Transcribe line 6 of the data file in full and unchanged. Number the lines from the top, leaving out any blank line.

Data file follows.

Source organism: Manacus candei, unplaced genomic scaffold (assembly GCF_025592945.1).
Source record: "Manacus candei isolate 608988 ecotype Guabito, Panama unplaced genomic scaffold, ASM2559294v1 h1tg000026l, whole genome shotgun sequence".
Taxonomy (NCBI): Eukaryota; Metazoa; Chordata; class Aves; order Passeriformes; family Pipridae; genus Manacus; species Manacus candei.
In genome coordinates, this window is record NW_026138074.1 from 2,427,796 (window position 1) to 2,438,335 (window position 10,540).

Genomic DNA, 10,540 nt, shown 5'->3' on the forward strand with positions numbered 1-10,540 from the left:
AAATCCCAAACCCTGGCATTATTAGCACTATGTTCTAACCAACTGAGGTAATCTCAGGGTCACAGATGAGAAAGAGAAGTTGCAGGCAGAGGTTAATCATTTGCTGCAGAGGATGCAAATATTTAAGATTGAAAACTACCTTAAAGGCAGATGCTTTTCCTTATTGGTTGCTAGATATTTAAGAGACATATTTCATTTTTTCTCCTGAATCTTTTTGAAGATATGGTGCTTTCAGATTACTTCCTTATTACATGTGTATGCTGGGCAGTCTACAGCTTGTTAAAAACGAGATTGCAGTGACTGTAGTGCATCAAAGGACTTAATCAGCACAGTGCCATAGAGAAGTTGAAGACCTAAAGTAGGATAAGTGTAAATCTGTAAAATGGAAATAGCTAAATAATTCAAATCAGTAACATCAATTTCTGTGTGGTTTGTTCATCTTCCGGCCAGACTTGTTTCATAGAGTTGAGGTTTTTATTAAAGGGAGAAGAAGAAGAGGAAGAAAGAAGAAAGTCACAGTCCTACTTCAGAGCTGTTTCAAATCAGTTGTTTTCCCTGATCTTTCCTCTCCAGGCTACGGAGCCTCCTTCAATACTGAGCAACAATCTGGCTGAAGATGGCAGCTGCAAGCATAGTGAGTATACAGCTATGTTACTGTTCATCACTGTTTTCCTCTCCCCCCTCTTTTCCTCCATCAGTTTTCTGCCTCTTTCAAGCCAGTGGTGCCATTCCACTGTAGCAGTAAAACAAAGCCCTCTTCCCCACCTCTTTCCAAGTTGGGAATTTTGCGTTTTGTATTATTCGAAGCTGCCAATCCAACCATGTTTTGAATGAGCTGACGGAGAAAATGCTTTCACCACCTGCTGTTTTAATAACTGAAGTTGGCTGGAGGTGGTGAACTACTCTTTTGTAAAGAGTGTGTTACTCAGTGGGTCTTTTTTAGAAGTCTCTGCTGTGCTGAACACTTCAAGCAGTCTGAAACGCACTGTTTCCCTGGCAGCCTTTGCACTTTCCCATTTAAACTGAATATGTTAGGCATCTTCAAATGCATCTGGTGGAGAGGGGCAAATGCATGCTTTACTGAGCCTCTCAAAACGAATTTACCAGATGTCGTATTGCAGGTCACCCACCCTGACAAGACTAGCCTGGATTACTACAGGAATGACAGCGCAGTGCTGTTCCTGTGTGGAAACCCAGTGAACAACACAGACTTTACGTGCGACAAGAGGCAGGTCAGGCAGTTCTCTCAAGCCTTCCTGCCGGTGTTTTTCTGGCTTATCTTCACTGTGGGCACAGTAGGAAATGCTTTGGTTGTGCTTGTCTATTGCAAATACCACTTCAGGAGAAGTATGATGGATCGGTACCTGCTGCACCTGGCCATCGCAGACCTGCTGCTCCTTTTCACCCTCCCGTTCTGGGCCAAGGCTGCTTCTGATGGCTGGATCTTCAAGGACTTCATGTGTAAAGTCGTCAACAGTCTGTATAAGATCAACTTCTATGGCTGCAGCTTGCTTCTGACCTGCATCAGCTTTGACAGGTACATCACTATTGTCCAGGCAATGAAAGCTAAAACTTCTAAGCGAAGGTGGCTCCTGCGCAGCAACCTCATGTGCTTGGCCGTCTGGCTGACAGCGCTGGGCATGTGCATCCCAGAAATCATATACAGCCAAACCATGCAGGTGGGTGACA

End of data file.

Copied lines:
AAATCCCAAACCCTGGCATTATTAGCACTATGTTCTAACCAACTGAGGTAATCTCAGGGTCACAGATGAGAAAGAGAAGTTGCAGGCAGAGGTTAATCATTTGCTGCAGAGGATGCAAATATTTAAGATTGAAAACTACCTTAAAGGCAGATGCTTTTCCTTATTGGTTGCTAGATATTTAAGAGACATATTTCATTTTTTCTCCTGAATCTTTTTGAAGATATGGTGCTTTCAGATTACTTCCTTATTACATGTGTATGCTGGGCAGTCTACAGCTTGTTAAAAACGAGATTGCAGTGACTGTAGTGCATCAAAGGACTTAATCAGCACAGTGCCATAGAGAAGTTGAAGACCTAAAGTAGGATAAGTGTAAATCTGTAAAATGGAAATAGCTAAATAATTCAAATCAGTAACATCAATTTCTGTGTGGTTTGTTCATCTTCCGGCCAGACTTGTTTCATAGAGTTGAGGTTTTTATTAAAGGGAGAAGAAGAAGAGGAAGAAAGAAGAAAGTCACAGTCCTACTTCAGAGCTGTTTCAAATCAGTTGTTTTCCCTGATCTTTCCTCTCCAGGCTACGGAGCCTCCTTCAATACTGAGCAACAATCTGGCTGAAGATGGCAGCTGCAAGCATAGTGAGTATACAGCTATGTTACTGTTCATCACTGTTTTCCTCTCCCCCCTCTTTTCCTCCATCAGTTTTCTGCCTCTTTCAAGCCAGTGGTGCCATTCCACTGTAGCAGTAAAACAAAGCCCTCTTCCCCACCTCTTTCCAAGTTGGGAATTTTGCGTTTTGTATTATTCGAAGCTGCCAATCCAACCATGTTTTGAATGAGCTGACGGAGAAAATGCTTTCACCACCTGCTGTTTTAATAACTGAAGTTGGCTGGAGGTGGTGAACTACTCTTTTGTAAAGAGTGTGTTACTCAGTGGGTCTTTTTTAGAAGTCTCTGCTGTGCTGAACACTTCAAGCAGTCTGAAACGCACTGTTTCCCTGGCAGCCTTTGCACTTTCCCATTTAAACTGAATATGTTAGGCATCTTCAAATGCATCTGGTGGAGAGGGGCAAATGCATGCTTTACTGAGCCTCTCAAAACGAATTTACCAGATGTCGTATTGCAGGTCACCCACCCTGACAAGACTAGCCTGGATTACTACAGGAATGACAGCGCAGTGCTGTTCCTGTGTGGAAACCCAGTGAACAACACAGACTTTACGTGCGACAAGAGGCAGGTCAGGCAGTTCTCTCAAGCCTTCCTGCCGGTGTTTTTCTGGCTTATCTTCACTGTGGGCACAGTAGGAAATGCTTTGGTTGTGCTTGTCTATTGCAAATACCACTTCAGGAGAAGTATGATGGATCGGTACCTGCTGCACCTGGCCATCGCAGACCTGCTGCTCCTTTTCACCCTCCCGTTCTGGGCCAAGGCTGCTTCTGATGGCTGGATCTTCAAGGACTTCATGTGTAAAGTCGTCAACAGTCTGTATAAGATCAACTTCTATGGCTGCAGCTTGCTTCTGACCTGCATCAGCTTTGACAGGTACATCACTATTGTCCAGGCAATGAAAGCTAAAACTTCTAAGCGAAGGTGGCTCCTGCGCAGCAACCTCATGTGCTTGGCCGTCTGGCTGACAGCGCTGGGCATGTGCATCCCAGAAATCATATACAGCCAAACCATGCAGGTGGGTGACA